Yet another book series I wish I had read before reading the Protector of the Small series, this tells us about Veralidaine Sarrasri, known as Daine. She too has a peripheral role in Kel’s story, but takes front and center here. We learn about how Daine comes to Tortall, discovers her magic, and finds love, just in time too, because Immortals that have not been seen in centuries have suddenly begun appearing again.
Book 1: Daine has always had a way with animals. More than a way, really. Running away from Snowsdale, the only home she’s ever known, she gets a job as a horse handler’s assistant for the Queen’s Riders. She finds Tortall much more welcoming than the home she escaped and meets Numair, a great mage who realizes that her skill with animals is actual a little known form of magic called Wild Magic. He takes it upon himself to teach her how to use her magic. But she has a secret, one which makes her hesitant to use her magic. Meanwhile, the kingdom is on the brink of war with Carthak–a kingdom that has the biggest army and navy around–and Immortals have returned to threaten them.
Book 2: Daine is called on to help by the wolf pack that saved her life. She and Numair go to Dunlath to find out what they need and uncover a much bigger danger, one not only to the wolves and the other forest creatures in the area but also to King Jonathan himself. New Immortals show up and not all of them are dangers to the kingdom as she thought. Daine also learns that perhaps her life and her destiny is meant to impact something bigger than she ever expected.
Book 3: Daine, Numair, and a small delegation from the king are sent to Carthak in hopes of forging a peace and preventing war. Daine is sent to heal the Emperor’s birds, which he seems to care about more than his own people. She’s not allowed to insult or anger him, even though he keeps Immortals in cages and keeps slaves. Numair must be careful, as the Emperor (his one-time friend) holds a grudge against him since their days in the mage university. But does Carthak’s Emperor really intend to make peace? Daine must figure it out, as well as learn to use the new power that the badger bestowed upon her–the power to raise the dead. It seems that her destiny–and the Gods–are not done with her yet.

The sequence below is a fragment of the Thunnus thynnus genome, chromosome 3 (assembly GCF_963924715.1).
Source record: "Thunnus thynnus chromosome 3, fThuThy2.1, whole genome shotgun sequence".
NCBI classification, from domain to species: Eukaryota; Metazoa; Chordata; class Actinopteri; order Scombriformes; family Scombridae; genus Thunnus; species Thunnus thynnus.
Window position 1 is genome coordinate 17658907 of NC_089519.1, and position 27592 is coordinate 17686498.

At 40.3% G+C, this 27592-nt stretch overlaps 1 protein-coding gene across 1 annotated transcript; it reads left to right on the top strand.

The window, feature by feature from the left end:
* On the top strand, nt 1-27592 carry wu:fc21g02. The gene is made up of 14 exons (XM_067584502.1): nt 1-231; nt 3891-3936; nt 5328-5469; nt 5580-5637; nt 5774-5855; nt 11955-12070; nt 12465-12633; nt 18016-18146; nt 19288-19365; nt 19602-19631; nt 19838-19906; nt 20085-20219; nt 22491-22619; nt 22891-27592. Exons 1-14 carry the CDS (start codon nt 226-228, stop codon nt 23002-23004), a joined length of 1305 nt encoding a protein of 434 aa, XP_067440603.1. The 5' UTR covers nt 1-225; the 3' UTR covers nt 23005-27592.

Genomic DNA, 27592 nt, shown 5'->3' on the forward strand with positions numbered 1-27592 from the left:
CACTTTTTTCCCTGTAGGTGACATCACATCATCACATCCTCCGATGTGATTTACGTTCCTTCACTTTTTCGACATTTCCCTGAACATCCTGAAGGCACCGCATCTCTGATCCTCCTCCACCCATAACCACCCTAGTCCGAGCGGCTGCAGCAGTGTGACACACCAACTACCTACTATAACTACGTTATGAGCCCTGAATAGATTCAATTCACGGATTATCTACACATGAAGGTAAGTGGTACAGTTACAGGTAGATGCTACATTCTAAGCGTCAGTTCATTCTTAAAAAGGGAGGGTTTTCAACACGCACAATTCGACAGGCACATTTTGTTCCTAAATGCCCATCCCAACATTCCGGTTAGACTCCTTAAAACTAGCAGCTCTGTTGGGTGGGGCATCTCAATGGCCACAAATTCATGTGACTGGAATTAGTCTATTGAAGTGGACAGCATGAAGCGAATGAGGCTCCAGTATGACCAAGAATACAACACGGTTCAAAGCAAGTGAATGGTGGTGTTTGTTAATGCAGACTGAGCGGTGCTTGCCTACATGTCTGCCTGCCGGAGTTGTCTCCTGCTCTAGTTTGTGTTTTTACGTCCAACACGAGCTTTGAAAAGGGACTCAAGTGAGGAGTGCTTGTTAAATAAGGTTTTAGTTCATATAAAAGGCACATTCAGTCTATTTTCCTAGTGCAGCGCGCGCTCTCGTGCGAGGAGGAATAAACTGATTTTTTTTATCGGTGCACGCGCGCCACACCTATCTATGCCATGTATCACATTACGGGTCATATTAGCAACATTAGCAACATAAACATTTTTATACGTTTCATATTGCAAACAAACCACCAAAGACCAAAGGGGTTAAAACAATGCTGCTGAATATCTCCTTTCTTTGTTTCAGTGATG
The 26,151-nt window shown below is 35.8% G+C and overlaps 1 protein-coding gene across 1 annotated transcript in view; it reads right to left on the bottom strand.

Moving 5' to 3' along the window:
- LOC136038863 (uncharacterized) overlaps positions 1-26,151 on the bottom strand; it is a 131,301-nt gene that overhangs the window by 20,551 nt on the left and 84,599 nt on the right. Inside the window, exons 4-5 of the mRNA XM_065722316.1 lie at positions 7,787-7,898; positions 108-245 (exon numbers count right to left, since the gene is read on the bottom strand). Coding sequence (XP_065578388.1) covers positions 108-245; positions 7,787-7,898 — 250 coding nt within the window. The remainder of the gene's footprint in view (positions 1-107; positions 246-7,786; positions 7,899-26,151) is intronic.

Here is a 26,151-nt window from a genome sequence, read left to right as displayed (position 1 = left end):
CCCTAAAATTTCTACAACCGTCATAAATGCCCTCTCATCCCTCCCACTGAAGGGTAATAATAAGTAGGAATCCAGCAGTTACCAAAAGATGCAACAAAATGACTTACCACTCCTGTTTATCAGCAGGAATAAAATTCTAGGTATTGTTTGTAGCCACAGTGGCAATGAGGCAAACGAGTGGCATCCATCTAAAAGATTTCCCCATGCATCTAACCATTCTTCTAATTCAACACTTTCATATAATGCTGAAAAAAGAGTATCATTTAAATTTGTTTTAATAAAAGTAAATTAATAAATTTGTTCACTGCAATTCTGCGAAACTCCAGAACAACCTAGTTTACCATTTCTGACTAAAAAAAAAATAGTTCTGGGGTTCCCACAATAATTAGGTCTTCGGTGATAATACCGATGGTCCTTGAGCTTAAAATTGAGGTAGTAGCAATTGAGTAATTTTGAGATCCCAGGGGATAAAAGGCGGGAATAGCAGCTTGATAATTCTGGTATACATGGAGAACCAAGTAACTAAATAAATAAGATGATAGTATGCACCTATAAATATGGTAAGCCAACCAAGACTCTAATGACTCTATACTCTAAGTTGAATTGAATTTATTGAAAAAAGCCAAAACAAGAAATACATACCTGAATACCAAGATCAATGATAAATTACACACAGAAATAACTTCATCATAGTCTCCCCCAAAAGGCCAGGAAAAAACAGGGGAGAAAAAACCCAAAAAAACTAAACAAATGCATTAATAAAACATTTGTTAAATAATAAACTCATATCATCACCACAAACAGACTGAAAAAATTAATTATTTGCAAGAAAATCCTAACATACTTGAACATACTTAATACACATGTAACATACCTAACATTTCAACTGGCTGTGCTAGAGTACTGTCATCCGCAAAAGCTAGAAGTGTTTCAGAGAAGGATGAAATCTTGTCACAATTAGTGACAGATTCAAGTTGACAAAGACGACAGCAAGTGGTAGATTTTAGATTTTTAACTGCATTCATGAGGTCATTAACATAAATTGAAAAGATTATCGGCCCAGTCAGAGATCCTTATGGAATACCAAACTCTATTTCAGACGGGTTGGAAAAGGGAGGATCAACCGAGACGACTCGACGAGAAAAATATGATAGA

Book 4: Daine and Numair are helping fight the growing number of Immortals besieging the kingdom when they are sucked into the Divine Realms. There she discovers the truth about her father and reunites with her mother, but they desperately need to return to Tortall where they are needed. The situation, they discover, is much worse than they first thought, as Chaos threatens to overrun the Greater Gods. Daine must also deal with an old enemy and new feelings.
I like this series too, as I have liked all of Pierce’s work so far, but there is one message that worries me a bit: the not surprising relationship that develops between Numair and Daine. The thing that bothers me about it is that it romanticizes a relationship between teacher and student (which nowadays is more than a little frowned upon and usually results in dismissal if not legal action). It’s true that in those types of time periods girls grew up and married earlier, but it still bothers me (even knowing–thanks to Kel’s story–that their relationship lasts and it isn’t just something born out of being around each other all the time).
This series gives us a while new insight into the Gods and Goddesses that we hear so much about in the other books. We again get glimpses of the characters that we learned to love in the other books.
There is one more set of books I need to read (about Aly Cooper, Alanna’s daughter and the descendant of Beka Cooper) plus the coming books from Beka Cooper’s series, but I hope to see even more from Tortall and the characters we’ve all met.